Sunday, July 17, 2016

Top Countries Leading the Way in Green Practices

Over the past several years, “going green” has grown from a niche interest to a worldwide mantra. With so much at stake, concerns about the environment are given a spotlight on the world stage. Large countries like the United States and China have garnered plenty of press for steps toward sustainable energy and a greener future. But the truth is that these nations are somewhat lacking in their efforts, while the real front runners are exceeding across the board—not only in sustainable energy initiatives, but also in leadership, investment, and environmental capital.

So which countries are ahead of the game, and why? The Global Green Economy Index (GGEI) measures not only the greenest performance, but the greenest perception, and the disparity between the the two. It ranks based on data spanning four main categories, including Leadership and Climate Change, Efficiency Sectors, Markets and Investment, and Environmental and Natural Capital. These contain sub-categories such as air quality, participation in climate forums, media coverage, sustainable building and transport, tourism, and renewable energy and cleantech investments, among several others.

The latest issue, which was published in 2014, rated these the top countries:


While Germany ranks number one in perception, Sweden actually takes the cake. Consumption of organic foods, sophisticated recycling initiatives, and a high percentage of energy coming from renewable resources show that both citizens and government alike see this as the optimum way of life.


Over 95 percent of Norway’s energy is derived from hydroelectric plants, and it was one of the first countries to install a tax on carbon. Strict zoning laws mean pristine forest and lakes are prevalent. However, the natural gas and oil exportation from Norway are a bit of a blot on its clean reputation.

Costa Rica

This was the first year that Costa Rica was included in this particular study, and it performed very well. The abundance of natural resources and the lack of a major industry allow the country to make the best use of what it’s been given, from solar energy to hydroelectric plants. It faces a large obstacle in the transportation sector, however, which still relies on petroleum.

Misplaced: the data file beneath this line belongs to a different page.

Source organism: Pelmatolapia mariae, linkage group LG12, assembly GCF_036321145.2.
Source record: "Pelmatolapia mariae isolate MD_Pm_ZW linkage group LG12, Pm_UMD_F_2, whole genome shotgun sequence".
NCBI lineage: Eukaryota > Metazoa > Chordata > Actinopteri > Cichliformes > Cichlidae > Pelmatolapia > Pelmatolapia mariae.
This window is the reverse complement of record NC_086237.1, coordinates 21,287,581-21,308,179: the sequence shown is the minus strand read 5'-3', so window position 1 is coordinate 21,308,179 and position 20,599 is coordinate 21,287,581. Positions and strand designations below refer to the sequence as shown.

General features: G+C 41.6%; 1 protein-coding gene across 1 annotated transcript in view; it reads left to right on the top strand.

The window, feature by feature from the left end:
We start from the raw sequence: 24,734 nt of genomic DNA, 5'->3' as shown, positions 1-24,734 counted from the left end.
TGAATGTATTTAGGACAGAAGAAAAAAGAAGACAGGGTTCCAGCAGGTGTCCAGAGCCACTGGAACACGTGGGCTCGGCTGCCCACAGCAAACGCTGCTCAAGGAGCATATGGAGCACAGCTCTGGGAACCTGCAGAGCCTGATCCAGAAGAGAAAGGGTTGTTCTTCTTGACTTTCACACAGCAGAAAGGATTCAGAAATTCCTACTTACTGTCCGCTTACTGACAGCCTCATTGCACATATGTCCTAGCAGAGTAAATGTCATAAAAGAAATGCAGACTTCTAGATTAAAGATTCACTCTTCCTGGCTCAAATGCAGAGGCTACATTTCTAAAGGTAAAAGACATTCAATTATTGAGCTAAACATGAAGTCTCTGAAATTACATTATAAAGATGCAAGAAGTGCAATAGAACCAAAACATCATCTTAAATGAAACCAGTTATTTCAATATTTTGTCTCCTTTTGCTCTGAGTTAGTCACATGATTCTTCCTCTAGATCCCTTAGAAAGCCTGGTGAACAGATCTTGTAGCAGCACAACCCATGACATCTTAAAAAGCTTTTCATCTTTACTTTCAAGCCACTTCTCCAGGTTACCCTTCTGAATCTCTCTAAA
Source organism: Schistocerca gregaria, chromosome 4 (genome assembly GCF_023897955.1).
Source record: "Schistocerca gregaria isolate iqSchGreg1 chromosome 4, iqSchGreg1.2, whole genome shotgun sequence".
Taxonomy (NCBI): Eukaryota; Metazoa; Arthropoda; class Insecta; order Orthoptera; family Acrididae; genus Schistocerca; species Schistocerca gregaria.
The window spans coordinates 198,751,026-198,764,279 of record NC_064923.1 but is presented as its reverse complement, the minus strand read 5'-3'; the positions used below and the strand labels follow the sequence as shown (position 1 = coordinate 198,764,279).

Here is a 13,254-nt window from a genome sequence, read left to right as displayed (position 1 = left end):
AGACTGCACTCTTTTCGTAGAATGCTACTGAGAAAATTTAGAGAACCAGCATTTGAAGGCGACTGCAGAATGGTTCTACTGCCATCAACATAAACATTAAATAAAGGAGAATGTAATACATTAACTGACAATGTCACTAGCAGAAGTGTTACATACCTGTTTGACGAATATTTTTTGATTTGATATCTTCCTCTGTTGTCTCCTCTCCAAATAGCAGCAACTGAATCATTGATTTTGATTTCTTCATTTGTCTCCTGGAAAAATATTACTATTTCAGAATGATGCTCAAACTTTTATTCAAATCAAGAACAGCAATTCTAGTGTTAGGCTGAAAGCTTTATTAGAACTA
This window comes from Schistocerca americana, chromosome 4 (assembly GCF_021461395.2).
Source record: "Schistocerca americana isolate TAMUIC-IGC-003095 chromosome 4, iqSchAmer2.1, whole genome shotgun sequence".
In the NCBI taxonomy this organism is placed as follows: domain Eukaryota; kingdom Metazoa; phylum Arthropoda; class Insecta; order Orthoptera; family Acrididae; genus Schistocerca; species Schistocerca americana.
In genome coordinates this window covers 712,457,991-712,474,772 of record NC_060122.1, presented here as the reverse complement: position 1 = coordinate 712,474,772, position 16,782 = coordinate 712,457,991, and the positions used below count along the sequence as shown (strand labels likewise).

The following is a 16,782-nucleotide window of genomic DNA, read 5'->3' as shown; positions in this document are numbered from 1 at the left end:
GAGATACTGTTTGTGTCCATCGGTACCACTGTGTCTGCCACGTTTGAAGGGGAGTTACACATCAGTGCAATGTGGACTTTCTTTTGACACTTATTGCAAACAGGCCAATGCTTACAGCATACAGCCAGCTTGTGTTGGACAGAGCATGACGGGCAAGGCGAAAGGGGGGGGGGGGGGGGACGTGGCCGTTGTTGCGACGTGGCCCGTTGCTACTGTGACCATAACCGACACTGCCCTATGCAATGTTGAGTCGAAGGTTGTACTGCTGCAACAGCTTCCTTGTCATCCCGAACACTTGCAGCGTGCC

Yet another Nordic country shines its beacon of environmental friendliness. It’s a top exporter of renewable energy, and 42 percent of the country’s energy comes from wind. Meanwhile, its economy is flourishing in response to green initiatives—yet another benefit of environmentally-forward strategies.


As mentioned, Germany ranked number one in perception, and it’s easy to see why. The Energiewende, or energy transformation, made the price of sustainable energy competitive with fossil fuels. The country is striding toward cutting out nuclear power and carbon emissions and relying on renewable energy instead.

Other Countries of Note

Finland and Iceland scooped the next two spots, but Iceland, along with several other countries, isn’t getting the credit for its high ranking. According the GGEI, it needs to step up its branding efforts if it wants global perception to match its green achievements. Meanwhile, countries with fast-growing economies, including Ghana, Qatar, and Cambodia, ranked poorly. Several developed countries, such as the U.S., Australia, and Japan, have garnered better perceptions than the reality supports and have significant opportunities to improve.

Information provided by our friends at Modernize.

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